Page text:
ENGLEWOOD, Colo. — The Los Angeles Chargers may feel as if they are looking into a mirror, experiencing a déjà vu or perhaps feeling the effects of the thin air in the Mile High City on Monday night.
While a déjà vu isn't in the team's cards, the air certainly will have less oxygen than in their new hometown of Los Angeles and the Denver Broncos will be doing their best job of mirroring the Chargers, thanks to new offensive coordinator Mike McCoy.
McCoy is back in the Mile High City to do what he did many years ago: revitalize the Broncos’ offense. So, what exactly does that mean for the makeup of the unit?
Versatile, dynamic and playing to players strengths have been associated with McCoy since the former offensive coordinator joined the team again in the same role in January. After coaching and building offenses for Kyle Orton, Tim Tebow and Peyton Manning in Denver, there are many different routes the offense could take.
It will be a familiar offense for the Broncos, but it won’t be based on one that called Denver home. According to initial indications, Denver’s offense will look more like the 2016 version of McCoy's former team.
“We watch a lot of film on the Chargers,” fullback Andy Janovich said when talking about how the team learned the new McCoy offense.
Not only was McCoy the head coach, and thus the leader of the offense in San Diego last season, the Broncos’ current personnel isn’t too different than what the Chargers had. Outside of the quarterback position—which can’t be a legitimate comparison at this point, as Philip Rivers is a six-time Pro Bowl player and Denver's Trevor Siemian is entering his second year as a starter—the Broncos and the 2016 Chargers aren’t too different.
They each had, or have in terms of the current Broncos, an unknown offensive line, receiving weapons and potential in the running game. Last season, both teams' offensive lines were below average—each in the bottom half of the league for sacks allowed and bottom third for rushing yards per game.
However, it’s other receiving options that could make Denver very reminiscent to the Chargers of a season ago—tight ends. Under McCoy, the Chargers not only featured tight ends in the offense, they heavily relied on them. Antonio Gates and rookie Hunter Henry played in 55 and 54 percent of the teams offensive snaps respectively, while being featured in two tight end sets often.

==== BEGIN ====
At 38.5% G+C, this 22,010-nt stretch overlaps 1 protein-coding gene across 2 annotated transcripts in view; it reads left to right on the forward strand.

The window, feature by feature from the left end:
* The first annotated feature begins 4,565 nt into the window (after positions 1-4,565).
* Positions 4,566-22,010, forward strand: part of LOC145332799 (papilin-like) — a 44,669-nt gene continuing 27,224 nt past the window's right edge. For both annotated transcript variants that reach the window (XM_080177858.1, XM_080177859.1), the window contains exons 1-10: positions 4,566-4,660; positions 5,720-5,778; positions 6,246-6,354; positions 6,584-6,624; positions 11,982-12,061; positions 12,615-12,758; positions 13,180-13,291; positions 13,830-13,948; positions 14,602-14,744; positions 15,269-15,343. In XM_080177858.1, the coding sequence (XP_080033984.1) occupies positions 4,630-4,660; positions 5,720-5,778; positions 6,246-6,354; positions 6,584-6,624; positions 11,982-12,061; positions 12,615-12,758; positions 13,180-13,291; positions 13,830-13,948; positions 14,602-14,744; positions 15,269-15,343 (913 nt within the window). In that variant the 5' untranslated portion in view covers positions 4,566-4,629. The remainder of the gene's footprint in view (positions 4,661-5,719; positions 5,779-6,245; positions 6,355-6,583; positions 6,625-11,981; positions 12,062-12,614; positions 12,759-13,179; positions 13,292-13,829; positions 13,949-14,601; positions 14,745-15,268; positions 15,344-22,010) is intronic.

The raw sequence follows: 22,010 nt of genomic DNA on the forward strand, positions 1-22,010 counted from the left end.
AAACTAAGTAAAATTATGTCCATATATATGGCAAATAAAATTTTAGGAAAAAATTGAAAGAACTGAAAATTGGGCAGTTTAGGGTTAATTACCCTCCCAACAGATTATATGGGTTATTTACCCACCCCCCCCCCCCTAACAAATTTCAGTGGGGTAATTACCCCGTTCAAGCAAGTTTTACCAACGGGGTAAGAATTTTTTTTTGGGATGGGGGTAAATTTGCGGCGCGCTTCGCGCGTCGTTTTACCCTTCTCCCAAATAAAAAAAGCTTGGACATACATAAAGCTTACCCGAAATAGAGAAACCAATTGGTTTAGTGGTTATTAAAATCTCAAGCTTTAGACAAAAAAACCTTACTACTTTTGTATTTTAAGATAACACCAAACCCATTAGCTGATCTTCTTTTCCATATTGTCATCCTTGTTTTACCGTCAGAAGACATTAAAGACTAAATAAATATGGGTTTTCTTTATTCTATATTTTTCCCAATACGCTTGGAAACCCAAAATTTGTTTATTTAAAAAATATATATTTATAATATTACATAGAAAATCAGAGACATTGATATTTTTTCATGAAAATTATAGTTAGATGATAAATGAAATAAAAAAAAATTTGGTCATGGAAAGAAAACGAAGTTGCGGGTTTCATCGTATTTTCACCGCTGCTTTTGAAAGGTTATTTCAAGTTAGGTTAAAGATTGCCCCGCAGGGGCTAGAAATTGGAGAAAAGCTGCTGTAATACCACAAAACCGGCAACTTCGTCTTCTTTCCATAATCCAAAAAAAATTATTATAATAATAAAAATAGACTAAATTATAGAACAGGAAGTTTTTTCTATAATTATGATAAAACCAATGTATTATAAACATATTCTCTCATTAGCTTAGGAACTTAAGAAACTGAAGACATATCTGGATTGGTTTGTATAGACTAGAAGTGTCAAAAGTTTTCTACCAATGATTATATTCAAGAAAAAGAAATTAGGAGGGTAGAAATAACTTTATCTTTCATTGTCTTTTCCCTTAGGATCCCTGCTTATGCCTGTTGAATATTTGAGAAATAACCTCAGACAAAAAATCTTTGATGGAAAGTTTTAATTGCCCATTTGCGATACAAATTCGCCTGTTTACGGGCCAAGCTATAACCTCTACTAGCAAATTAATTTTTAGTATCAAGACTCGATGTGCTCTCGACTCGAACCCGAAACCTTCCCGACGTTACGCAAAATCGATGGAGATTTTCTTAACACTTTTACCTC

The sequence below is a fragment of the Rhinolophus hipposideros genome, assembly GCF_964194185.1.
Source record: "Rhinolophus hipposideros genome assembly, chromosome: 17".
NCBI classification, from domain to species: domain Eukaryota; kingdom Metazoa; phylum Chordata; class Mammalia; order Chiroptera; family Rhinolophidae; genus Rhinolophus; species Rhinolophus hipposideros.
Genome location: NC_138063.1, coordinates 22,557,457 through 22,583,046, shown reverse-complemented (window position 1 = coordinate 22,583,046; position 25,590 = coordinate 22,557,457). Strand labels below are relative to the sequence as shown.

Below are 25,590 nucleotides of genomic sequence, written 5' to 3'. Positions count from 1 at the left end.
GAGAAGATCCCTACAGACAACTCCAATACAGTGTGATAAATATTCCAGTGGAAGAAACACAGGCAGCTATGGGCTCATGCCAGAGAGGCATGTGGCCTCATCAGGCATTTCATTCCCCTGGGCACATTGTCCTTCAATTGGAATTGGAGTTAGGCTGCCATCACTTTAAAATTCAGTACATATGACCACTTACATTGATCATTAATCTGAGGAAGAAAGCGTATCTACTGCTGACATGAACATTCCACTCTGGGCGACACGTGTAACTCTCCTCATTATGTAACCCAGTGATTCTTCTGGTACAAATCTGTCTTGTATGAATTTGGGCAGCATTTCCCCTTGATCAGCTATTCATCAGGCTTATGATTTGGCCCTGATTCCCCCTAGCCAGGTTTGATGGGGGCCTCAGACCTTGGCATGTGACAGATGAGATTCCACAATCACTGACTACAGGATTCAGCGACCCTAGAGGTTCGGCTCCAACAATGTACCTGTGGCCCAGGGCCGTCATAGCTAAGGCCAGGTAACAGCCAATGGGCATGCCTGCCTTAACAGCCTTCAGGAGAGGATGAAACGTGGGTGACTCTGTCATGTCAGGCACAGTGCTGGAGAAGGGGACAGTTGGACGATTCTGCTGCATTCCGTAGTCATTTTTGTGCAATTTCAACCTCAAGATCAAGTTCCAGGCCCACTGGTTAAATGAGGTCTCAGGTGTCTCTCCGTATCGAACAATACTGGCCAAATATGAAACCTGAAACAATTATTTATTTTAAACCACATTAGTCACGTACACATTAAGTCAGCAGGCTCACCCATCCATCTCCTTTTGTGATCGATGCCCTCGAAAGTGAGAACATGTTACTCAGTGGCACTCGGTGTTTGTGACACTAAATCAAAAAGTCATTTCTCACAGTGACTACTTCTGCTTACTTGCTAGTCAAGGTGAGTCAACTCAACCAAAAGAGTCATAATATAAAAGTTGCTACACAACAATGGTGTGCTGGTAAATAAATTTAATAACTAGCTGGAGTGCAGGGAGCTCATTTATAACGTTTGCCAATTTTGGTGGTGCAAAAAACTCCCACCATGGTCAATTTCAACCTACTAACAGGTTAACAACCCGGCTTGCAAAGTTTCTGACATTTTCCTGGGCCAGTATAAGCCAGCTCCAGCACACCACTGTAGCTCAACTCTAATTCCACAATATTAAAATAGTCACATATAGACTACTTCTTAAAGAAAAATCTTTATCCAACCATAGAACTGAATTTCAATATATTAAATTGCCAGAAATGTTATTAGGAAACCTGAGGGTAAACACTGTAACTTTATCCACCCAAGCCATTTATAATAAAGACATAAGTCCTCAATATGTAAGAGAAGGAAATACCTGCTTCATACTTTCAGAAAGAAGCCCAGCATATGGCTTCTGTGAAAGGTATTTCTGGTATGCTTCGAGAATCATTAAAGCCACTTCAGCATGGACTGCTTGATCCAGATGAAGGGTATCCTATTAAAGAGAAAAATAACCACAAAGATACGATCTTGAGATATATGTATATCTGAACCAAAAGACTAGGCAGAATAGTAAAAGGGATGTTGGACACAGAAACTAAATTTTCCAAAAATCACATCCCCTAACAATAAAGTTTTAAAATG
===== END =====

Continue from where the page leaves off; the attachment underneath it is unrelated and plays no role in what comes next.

While Denver lacks the household names of Gates, and soon to be Henry, their young core does possess receiving ability, lead by A.J. Derby and rookie Jake Butt—although Butt won't be available at the start of the season as he'll be on the non-injury football list (NFI). Much like Janovich, Derby gave a similar answer on how he and his fellow tight ends learned the new offense.
“I have watched a lot of [film on] San Diego,” Derby said. “I think this is a great offense for tight ends. I think [McCoy’s] past record in San Diego shows that. The whole room is really excited to see what we can do this season.”
While tight ends will still be lined up next to tackles at times, McCoy’s offense will utilize them all over the field, again showing his versatility. When asked what he expects from the position this year, Derby said, “Just more spread out and more movement.”
“Like what San Diego did with their tight ends, they had two on the field like Gates and Hunter Henry,” he said. “They’re just using a lot more tight ends and having them be more versatile.”
What may be more surprising of the Broncos’ new offense is the role that Janovich will have. In a league where fullbacks are more prevalent in history books than on current rosters, the idea of running a similar offense to the Chargers was a sigh of relief for Janovich.
Last year, the Chargers, along with the Broncos, were one of only a handful of teams that carried a fullback on their roster. Derek Watt, younger brother of J.J., was McCoy’s fullback last year and played in 13 percent of the offensive snaps in all 16 games for the Chargers.
A sixth-round pick last year, Janovich not only will have a role in the offense, he could have significantly more responsibility than just a typical blocking fullback in both the run and pass game. When asked what his initial expectations are for a fullback in this new offense, Janovich said, “They used [Watt] quite a bit [in San Diego last year], so we'll see.”
At the end of the day, the only aspect of the offense that matters is how many points they put up. Last year, the Chargers scored 25.6 points per game, good enough for the ninth-most in the league, significantly better than the Broncos’ 20.8 points per game, which was the 11th worst.
On the other side of the ball, Denver's defense will benefit Monday night from their own offense running the Chargers' offense since McCoy joined the staff in January.
"From a scheme standpoint, that’s what we practice against," defensive coordinator Joe Woods said in preparation for opening night. "That’s what I told the guys. I told them we’ve been practicing against this offense since the offseason. Even though you may not know it or feel it, the muscle memory is going to kick in. It’s the same route concepts. We know that there are going to be some different things that they do, but he’s helped us in that way in terms of personnel and what they do offensively.”
Although McCoy has got a Tebow-led-offense offense to the playoffs and kicked off the incredible Manning offense in Denver, he will draw from his time in San Diego to create the 2017 Broncos offense.
It just happens to be the Broncos' first test will be against the team the offense is based on, potentially making the game seem all too similar.